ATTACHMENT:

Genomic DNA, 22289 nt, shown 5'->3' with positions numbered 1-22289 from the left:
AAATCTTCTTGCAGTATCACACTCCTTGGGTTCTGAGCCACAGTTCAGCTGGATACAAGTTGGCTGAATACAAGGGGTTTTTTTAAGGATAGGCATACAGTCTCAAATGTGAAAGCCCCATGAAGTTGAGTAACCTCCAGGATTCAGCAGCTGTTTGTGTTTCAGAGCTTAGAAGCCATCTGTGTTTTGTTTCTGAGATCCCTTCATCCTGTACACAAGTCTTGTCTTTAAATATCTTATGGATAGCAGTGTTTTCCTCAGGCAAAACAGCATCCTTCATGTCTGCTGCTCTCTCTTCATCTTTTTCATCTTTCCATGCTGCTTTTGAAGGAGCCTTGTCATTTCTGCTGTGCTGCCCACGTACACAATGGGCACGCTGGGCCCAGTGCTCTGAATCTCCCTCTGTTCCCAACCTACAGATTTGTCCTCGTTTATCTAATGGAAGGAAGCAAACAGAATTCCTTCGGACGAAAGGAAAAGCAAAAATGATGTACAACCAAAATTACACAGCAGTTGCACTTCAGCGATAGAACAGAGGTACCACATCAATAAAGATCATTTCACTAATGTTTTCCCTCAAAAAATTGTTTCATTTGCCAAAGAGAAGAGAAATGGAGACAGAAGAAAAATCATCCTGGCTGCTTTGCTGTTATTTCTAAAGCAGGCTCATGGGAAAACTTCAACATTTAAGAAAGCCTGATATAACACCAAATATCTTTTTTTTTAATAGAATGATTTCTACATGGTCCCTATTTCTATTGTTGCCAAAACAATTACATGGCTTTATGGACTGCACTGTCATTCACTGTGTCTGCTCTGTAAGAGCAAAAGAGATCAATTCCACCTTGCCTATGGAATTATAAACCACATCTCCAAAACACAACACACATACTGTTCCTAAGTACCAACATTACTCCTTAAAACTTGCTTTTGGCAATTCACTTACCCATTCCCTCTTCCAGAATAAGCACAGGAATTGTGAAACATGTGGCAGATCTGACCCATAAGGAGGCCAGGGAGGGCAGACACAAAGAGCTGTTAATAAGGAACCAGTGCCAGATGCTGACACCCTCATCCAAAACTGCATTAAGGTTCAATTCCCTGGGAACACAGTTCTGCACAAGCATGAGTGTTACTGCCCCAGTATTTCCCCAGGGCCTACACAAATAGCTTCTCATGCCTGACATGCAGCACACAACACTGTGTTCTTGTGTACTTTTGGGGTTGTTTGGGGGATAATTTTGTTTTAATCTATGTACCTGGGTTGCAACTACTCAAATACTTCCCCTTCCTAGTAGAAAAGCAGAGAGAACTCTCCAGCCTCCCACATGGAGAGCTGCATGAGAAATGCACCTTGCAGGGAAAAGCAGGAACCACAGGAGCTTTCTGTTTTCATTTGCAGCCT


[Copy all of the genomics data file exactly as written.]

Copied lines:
Genomic DNA, 22289 nt, shown 5'->3' with positions numbered 1-22289 from the left:
AAATCTTCTTGCAGTATCACACTCCTTGGGTTCTGAGCCACAGTTCAGCTGGATACAAGTTGGCTGAATACAAGGGGTTTTTTTAAGGATAGGCATACAGTCTCAAATGTGAAAGCCCCATGAAGTTGAGTAACCTCCAGGATTCAGCAGCTGTTTGTGTTTCAGAGCTTAGAAGCCATCTGTGTTTTGTTTCTGAGATCCCTTCATCCTGTACACAAGTCTTGTCTTTAAATATCTTATGGATAGCAGTGTTTTCCTCAGGCAAAACAGCATCCTTCATGTCTGCTGCTCTCTCTTCATCTTTTTCATCTTTCCATGCTGCTTTTGAAGGAGCCTTGTCATTTCTGCTGTGCTGCCCACGTACACAATGGGCACGCTGGGCCCAGTGCTCTGAATCTCCCTCTGTTCCCAACCTACAGATTTGTCCTCGTTTATCTAATGGAAGGAAGCAAACAGAATTCCTTCGGACGAAAGGAAAAGCAAAAATGATGTACAACCAAAATTACACAGCAGTTGCACTTCAGCGATAGAACAGAGGTACCACATCAATAAAGATCATTTCACTAATGTTTTCCCTCAAAAAATTGTTTCATTTGCCAAAGAGAAGAGAAATGGAGACAGAAGAAAAATCATCCTGGCTGCTTTGCTGTTATTTCTAAAGCAGGCTCATGGGAAAACTTCAACATTTAAGAAAGCCTGATATAACACCAAATATCTTTTTTTTTAATAGAATGATTTCTACATGGTCCCTATTTCTATTGTTGCCAAAACAATTACATGGCTTTATGGACTGCACTGTCATTCACTGTGTCTGCTCTGTAAGAGCAAAAGAGATCAATTCCACCTTGCCTATGGAATTATAAACCACATCTCCAAAACACAACACACATACTGTTCCTAAGTACCAACATTACTCCTTAAAACTTGCTTTTGGCAATTCACTTACCCATTCCCTCTTCCAGAATAAGCACAGGAATTGTGAAACATGTGGCAGATCTGACCCATAAGGAGGCCAGGGAGGGCAGACACAAAGAGCTGTTAATAAGGAACCAGTGCCAGATGCTGACACCCTCATCCAAAACTGCATTAAGGTTCAATTCCCTGGGAACACAGTTCTGCACAAGCATGAGTGTTACTGCCCCAGTATTTCCCCAGGGCCTACACAAATAGCTTCTCATGCCTGACATGCAGCACACAACACTGTGTTCTTGTGTACTTTTGGGGTTGTTTGGGGGATAATTTTGTTTTAATCTATGTACCTGGGTTGCAACTACTCAAATACTTCCCCTTCCTAGTAGAAAAGCAGAGAGAACTCTCCAGCCTCCCACATGGAGAGCTGCATGAGAAATGCACCTTGCAGGGAAAAGCAGGAACCACAGGAGCTTTCTGTTTTCATTTGCAGCCT